Luxury Hotels of America, a Chinese language-only luxury travel magazine read by affluent Chinese travelers planning a leisure trip to the United States had a role in making Chinese international travelers more aware of their rights as valued guests. ” Five years ago, Chinese travelers did not dare to ask for Chinese breakfast, slippers, or in-room kettle with Chinese tea. Since we published numerous articles over the last years in our travel publications about the rights of Chinese guests in international hotels, Chinese travelers are now aware of their power as consumers and discuss about this on travel social media networks, such as the Shanghai Travelers’ Club Weibo page , or Niuyue Mag” said Pierre Gervois, CEO and Publisher of  China Elite Focus Magazines, a New York based publishing company specialized in luxury travel magazines in Chinese Mandarin language. “We see everyday on our social media networks comments from Chinese travelers about the bad experiences they receive overseas. They call for a big change and want now to be respected as any other guests” Mr Gervois added.

Hilton, which instituted its Huanying initiative in 2011, earlier this year conducted focus groups in three Chinese cities to make sure the program is up to date. Palleschi said he expects Hilton will launch amendments to the program in the first half of 2014.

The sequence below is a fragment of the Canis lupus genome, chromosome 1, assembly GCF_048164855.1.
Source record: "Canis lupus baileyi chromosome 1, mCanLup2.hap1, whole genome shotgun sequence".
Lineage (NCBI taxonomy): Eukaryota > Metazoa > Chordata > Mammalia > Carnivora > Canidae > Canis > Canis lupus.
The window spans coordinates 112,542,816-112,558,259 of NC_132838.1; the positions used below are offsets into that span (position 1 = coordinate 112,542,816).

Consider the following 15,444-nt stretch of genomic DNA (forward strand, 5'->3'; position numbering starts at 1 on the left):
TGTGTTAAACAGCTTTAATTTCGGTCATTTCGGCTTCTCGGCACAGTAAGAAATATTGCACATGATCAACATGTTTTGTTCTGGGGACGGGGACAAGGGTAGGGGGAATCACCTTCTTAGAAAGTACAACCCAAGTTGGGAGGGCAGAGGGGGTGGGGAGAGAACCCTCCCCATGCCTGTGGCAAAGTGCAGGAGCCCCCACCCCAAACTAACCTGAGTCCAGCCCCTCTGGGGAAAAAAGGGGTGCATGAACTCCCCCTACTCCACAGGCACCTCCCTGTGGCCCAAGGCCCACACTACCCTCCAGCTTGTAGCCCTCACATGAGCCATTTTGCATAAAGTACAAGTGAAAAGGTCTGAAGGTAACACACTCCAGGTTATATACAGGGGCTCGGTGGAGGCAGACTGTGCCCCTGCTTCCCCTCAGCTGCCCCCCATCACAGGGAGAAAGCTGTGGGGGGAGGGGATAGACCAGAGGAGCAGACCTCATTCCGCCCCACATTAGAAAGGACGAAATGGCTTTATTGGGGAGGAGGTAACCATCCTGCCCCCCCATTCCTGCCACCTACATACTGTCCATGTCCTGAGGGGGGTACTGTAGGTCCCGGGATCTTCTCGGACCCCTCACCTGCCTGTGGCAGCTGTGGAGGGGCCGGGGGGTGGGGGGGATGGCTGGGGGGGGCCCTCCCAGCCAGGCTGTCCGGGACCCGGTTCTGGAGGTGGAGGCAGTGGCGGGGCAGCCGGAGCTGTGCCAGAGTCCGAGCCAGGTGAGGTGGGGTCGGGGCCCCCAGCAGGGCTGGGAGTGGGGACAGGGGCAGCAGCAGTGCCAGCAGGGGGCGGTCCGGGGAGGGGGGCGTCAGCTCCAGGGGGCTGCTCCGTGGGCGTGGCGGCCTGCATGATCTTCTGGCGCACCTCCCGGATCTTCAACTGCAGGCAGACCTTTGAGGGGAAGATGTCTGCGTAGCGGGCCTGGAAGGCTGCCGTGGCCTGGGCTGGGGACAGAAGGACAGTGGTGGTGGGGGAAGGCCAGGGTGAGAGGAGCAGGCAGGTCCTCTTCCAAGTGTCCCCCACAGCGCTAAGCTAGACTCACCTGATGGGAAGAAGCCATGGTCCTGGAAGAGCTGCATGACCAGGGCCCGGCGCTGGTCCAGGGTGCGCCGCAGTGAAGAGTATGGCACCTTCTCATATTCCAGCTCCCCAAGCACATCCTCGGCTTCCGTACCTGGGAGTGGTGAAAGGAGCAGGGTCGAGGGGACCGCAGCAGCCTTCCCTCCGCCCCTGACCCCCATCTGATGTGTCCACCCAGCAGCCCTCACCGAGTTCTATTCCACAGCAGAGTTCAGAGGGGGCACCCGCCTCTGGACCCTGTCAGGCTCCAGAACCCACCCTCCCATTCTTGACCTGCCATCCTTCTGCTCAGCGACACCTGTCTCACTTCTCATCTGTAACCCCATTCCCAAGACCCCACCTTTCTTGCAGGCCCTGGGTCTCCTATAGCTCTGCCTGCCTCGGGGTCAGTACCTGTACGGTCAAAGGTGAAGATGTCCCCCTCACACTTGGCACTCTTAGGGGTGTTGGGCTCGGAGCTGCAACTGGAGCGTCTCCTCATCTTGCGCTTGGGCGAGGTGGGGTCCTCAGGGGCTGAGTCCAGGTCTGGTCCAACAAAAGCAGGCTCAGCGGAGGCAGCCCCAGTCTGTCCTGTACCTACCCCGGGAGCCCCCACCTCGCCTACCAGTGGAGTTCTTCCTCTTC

Taber said Four Seasons leans on the experiences of its eight hotels in China to ensure all properties in the chain are informed of changing trends.

“Our leaders in the region help us refine the requests and preferences of those guests, and then we recommend them globally,” he said. “With 93 hotels, we’re a relatively small company, so it’s easy to share the information.”

Not only are Chinese consumers traveling more, they’re turning to the Internet more frequently to research and book their travel. According to PhoCusWright, while today Chinese consumers complete 15% of travel bookings online, that percentage is forecast to rise to 24% by 2015. The projected increase is still lower than the other three largest global travel markets—the United States, Japan and Germany—which have online penetrations above 40%.

To take advantage of this trend, Ritz-Carlton Hotel Company recently launched a new Chinese website and a page on Sina Weibo, a social media channel which, according to PhoCusWright, is used by 71% of Chinese travelers.